School districts across California are implementing the state’s 2008–09 education budget during a time of extraordinary financial pressure and instability.
Although the budget that legislators finally approved in September—the most delayed in state history—avoided dramatic reductions in overall state education spending, its impact at the local level tells a much different story.
School districts did not receive a full cost-of-living adjustment () to account for rising salaries, utilities, and supplies. The state’s deepening fiscal crisis may require midyear cuts. School construction projects are in jeopardy due to the credit crisis. More school districts are asking their communities to pass parcel tax elections in order to compensate for unreliable state funds.
EdSource’s annual report on school finance explains the major features of the 2008–09 K–12 education budget and some of the complex political and economic factors behind it.It includes discussions on the following issues:
- A looming state and national fiscal catastrophe has not broken Sacramento’s long-term deadlock in the debate about increasing revenues and cutting expenses.
- Education received ‘flat funding’ in the enacted 2008–09 budget, but midyear cuts threaten essential school programs.
- This year districts face many added fiscal constraints with no additional flexibility to help make ends meet.
- The economic situation means that sound financial management is more difficult. The number of school districts that cannot meet their financial obligations rose dramatically last year and may continue to increase.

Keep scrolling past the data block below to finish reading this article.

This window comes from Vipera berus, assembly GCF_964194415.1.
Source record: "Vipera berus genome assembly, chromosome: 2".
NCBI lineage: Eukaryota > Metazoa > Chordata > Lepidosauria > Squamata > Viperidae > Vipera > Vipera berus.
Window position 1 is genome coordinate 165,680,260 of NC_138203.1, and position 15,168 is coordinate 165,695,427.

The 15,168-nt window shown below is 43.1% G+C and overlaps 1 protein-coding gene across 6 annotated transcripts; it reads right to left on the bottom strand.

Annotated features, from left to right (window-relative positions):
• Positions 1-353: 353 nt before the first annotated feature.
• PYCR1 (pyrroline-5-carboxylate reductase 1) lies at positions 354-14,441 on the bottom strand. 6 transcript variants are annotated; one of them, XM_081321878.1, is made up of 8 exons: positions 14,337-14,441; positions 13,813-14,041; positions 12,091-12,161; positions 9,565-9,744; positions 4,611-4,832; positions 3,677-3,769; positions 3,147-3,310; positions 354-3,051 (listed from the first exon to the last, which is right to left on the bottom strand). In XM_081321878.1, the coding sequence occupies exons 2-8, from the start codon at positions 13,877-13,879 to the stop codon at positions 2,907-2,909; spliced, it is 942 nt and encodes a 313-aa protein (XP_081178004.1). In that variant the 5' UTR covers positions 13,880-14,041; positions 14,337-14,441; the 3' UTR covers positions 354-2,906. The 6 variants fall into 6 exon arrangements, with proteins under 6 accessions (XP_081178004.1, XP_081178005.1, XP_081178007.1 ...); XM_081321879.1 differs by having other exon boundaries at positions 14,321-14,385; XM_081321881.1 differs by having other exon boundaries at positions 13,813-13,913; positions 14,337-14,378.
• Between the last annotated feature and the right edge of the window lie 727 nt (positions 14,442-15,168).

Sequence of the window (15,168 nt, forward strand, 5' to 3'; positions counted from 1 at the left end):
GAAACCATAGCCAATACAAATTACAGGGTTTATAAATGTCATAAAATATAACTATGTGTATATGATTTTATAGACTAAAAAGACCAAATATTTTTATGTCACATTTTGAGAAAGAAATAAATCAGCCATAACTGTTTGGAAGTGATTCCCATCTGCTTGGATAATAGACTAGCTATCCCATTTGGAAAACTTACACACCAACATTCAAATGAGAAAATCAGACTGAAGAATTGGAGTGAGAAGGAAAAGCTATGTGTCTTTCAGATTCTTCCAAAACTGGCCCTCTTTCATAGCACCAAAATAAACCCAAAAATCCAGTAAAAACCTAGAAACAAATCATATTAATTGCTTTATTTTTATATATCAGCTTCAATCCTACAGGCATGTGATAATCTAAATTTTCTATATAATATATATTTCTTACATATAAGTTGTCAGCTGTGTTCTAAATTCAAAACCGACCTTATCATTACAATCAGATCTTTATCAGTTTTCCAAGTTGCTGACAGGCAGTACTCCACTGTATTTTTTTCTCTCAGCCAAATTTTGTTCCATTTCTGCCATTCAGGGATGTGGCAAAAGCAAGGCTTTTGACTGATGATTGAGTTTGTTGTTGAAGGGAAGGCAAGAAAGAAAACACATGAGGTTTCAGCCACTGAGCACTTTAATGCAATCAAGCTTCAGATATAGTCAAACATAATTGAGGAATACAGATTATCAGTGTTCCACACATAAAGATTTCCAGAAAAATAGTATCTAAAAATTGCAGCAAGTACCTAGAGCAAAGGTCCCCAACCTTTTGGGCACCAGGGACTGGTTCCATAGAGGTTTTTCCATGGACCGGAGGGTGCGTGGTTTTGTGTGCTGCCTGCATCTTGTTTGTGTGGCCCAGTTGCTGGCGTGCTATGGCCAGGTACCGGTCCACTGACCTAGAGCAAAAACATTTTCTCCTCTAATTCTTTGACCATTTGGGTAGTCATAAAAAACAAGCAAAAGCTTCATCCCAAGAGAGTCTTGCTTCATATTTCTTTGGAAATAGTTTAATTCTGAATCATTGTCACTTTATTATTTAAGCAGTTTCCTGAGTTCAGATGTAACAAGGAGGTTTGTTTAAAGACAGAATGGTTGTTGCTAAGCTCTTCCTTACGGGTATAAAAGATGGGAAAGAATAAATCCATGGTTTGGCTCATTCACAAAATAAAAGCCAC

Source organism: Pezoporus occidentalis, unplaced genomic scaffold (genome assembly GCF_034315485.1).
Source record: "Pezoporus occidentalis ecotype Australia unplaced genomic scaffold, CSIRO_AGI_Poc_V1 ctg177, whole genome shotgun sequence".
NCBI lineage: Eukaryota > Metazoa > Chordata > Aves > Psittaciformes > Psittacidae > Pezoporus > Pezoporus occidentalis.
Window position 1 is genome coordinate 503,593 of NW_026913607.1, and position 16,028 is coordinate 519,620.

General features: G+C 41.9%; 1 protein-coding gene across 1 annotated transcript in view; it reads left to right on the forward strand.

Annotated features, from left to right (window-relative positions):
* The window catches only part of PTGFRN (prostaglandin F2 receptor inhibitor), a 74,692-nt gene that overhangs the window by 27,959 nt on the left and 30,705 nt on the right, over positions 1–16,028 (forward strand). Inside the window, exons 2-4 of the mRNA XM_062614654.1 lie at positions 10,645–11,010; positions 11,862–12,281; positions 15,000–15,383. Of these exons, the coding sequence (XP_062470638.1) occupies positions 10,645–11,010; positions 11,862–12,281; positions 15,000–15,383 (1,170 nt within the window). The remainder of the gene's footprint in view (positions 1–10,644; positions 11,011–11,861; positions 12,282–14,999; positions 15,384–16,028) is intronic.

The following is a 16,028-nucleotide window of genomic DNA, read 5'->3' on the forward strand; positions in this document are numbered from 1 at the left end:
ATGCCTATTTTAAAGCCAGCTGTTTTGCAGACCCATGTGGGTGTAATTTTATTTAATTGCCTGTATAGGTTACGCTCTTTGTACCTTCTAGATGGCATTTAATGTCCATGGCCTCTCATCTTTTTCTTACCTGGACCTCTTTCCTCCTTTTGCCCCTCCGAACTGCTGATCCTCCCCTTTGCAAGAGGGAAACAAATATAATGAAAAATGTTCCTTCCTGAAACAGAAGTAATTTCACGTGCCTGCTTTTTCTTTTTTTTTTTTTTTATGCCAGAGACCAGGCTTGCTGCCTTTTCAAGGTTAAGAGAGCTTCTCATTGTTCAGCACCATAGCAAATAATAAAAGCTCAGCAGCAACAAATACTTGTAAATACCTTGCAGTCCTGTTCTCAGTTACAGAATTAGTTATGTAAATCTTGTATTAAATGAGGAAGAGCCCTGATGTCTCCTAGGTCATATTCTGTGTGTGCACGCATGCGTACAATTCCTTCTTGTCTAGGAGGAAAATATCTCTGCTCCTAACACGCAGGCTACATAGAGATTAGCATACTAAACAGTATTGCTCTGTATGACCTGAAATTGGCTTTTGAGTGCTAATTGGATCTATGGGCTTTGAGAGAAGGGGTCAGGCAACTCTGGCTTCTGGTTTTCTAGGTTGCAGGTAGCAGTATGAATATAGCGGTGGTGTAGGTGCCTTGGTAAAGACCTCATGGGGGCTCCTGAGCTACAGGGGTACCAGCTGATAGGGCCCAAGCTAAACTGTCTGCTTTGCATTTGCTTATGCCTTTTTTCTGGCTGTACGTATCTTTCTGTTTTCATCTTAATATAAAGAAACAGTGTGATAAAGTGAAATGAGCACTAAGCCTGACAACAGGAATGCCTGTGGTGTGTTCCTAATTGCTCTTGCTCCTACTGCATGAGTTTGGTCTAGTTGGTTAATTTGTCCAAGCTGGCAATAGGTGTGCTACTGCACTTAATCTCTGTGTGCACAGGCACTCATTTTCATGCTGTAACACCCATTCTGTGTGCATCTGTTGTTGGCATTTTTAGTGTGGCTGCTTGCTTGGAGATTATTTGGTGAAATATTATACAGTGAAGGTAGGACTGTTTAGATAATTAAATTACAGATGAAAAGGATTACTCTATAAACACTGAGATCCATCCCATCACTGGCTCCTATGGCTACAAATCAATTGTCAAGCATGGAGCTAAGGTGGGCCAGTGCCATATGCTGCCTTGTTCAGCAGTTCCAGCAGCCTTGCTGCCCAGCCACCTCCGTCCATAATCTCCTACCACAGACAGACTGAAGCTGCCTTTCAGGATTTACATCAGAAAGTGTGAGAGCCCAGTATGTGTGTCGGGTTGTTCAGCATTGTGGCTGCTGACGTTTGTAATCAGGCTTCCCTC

- The Legislature made only minor changes this year in education policy, in the areas of testing, accountability, and career and technical education.
- The Proposition 98 calculations that determine school funding;
- The status of the state’s unpaid debt to school districts for mandate reimbursements;
- Sources of funding for K–12 education in the 2008–09 budget;
- A list of state and federal categorical programs and their funding amounts;
- A list of additional resources to learn more about California school finance.
Note: This report is based on the 2008-09 budget enacted in September 2008.
Although in some cases it does not reflect the most current policy decisions and
funding figures, it contains information that is still useful to local education
agencies. For example, it discusses the local budget certification process and
strategies to maintain cash flow during difficult times.
To learn about the 17-month budget enacted by California policymakers in February 2009, which has made substantial changes to the original 2008-09 budget, please see Feb. 2009 Budget Action.
EdSource thanks the William and Flora Hewlett Foundation for their investment in our core work.